|Fifteen houses are being built on this property on Backlick Road in Annandale, despite neighborhood opposition.|
That’s the view of Providence District Council (PDC) Chair Charlie Hall, who submitted comments on Fairfax Forward to the Board of Supervisors (BOS) last week. The Mason District Council supports the position of the PDC.
A staff report on Fairfax Forward issued in February “was disturbingly silent on several critical avenues of citizen and community involvement in reviewing land use proposals,” states PDC’s comments. “Without amended language to ensure full and meaningful community review, PDC fears that Fairfax Forward could be construed in a way that reduces, rather than expands, community involvement in charting Fairfax’s future.”
The BOS had originally scheduled a hearing on Fairfax Forward for April 30, but Chair Sharon Bulova postponed it until July 9. Bulova told the Annandale Blog she supports Fairfax Forward, but “it’s important to take our time with it to ensure everyone is in support of change. I don’t want to lose the citizen engagement piece in the APR [Area Plans Review] process.” Bulova referred the plan to the board’s Development Process Committee, which is scheduled to discuss it June 11.
According to Hall, despite several public meetings over the past year, “Fairfax Forward has gotten very far along without a lot of clarity about what it would do. Even though it’s been around for a couple of years, people are only now starting to focus on it, he said. “Outreach never brought clarity.” At an informational session on Fairfax Forward during a Mason District Land Use Committee meeting last June, for example, there was a lot of confusion about how it would change the planning process.
According to Hall, there were both good and bad aspects to the APR system. On the positive side, there was a very clear timetable of when new projects will be considered. But what is not good, is that “every project was reviewed one at a time, never in context,” he said.
When it comes to what Fairfax County calls “activity centers,” like Annandale and Seven Corners, Hall notes that Fairfax Forward would require a review of all the secondary impacts of redevelopment, such as increased traffic and pressures on school enrollment. “That would be a big plus,” Hall said. “It is important to look at all the consequences of development.”
Public input crucial
What’s absolutely crucial to Hall, is that Fairfax Forward be revised to ensure there is a strong requirement for public involvement.
While the plan calls for the creation of task forces at the early stages of the planning process, the PDC urges Fairfax Forward to also require “all final proposed changes to the Comprehensive Plan be subject to a back-end review by a broadly based representative citizen body, such as the traditional APR task force or a districtwide land use committee. This would ensure that any new planning visions mesh with those of resident stakeholders.”
According to the PDC, the suggestion in the staff report that the current model be replaced with “focus groups” would be a “major step backward.”
“No matter what kind of study you do, when a proposal gets to the point when it is submitted to the Planning Commission, there needs to be an opportunity for the public to take another look at it,” Hall said. “Does it really serve the community or a developer’s narrow interest? We’re calling for a back-end check.”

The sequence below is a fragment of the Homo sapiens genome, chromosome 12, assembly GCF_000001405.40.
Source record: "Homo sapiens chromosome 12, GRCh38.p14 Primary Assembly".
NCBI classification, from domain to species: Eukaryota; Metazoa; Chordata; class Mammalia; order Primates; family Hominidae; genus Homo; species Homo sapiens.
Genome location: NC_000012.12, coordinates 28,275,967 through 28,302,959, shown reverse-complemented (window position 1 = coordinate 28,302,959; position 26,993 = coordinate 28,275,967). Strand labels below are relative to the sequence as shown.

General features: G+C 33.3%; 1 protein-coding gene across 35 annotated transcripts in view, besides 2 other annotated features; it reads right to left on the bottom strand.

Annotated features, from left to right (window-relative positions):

Hall is also concerned about the need for strong public outreach. “Any public process is only good if people know it’s happening,” he said. “It’s very hard to get people to focus on development issues in time. When people come to the process too late in the game, it’s too hard to slow down the project.”
Whether Fairfax Forward makes it easier for developer’s to carry out infill projects within established neighborhoods “remains to be seen,” Hall said.
PDC would like Fairfax Forward to include “a reaffirmation that there be a commitment to preserving stable neighborhoods—not just from redevelopment, but from constant redevelopment battles.” A case in point is the conflict over the Peace Valley Lane project in Ravenwood Park. The PDC also urges the county to preserve the “North-South County planning calendar” to prevent developers from trying to “aggressively use the out-of-turn planning process,” which is what happened at Peace Valley Lane.
It’s “very traumatic” when neighborhood groups have to constantly engage in battles against developers,” Hall said. “It’s like a horror movie; you beat it down and it comes back again and again.”
Another important issue involves projects that fall into more than one magisterial district. The recently approved Brightview assisted living project on Gallows Road, for example, is in Mason District but close to Providence. The PDC calls for a broad notification process so all affected stakeholders can learn about a proposed development even if it’s in another district.
“We welcome a more thoughtful approach, but will this actually work from a community perspective? Neighborhoods feel outgunned by more sophisticated developers,” Hall said. “It feels too much like an insider’s game.”
Developers want to get their projects approved as quickly as possible. On the other hand, neighborhood groups and local residents often don’t understand what’s going on and don’t get involved until it’s too late. With Fairfax Forward, “there should be more opportunities to have front-end input,” Hall said.
Getting it right is crucial, Hall said. “Land use is forever. It’s not like a tax increase where citizens can vote supervisors out of office.”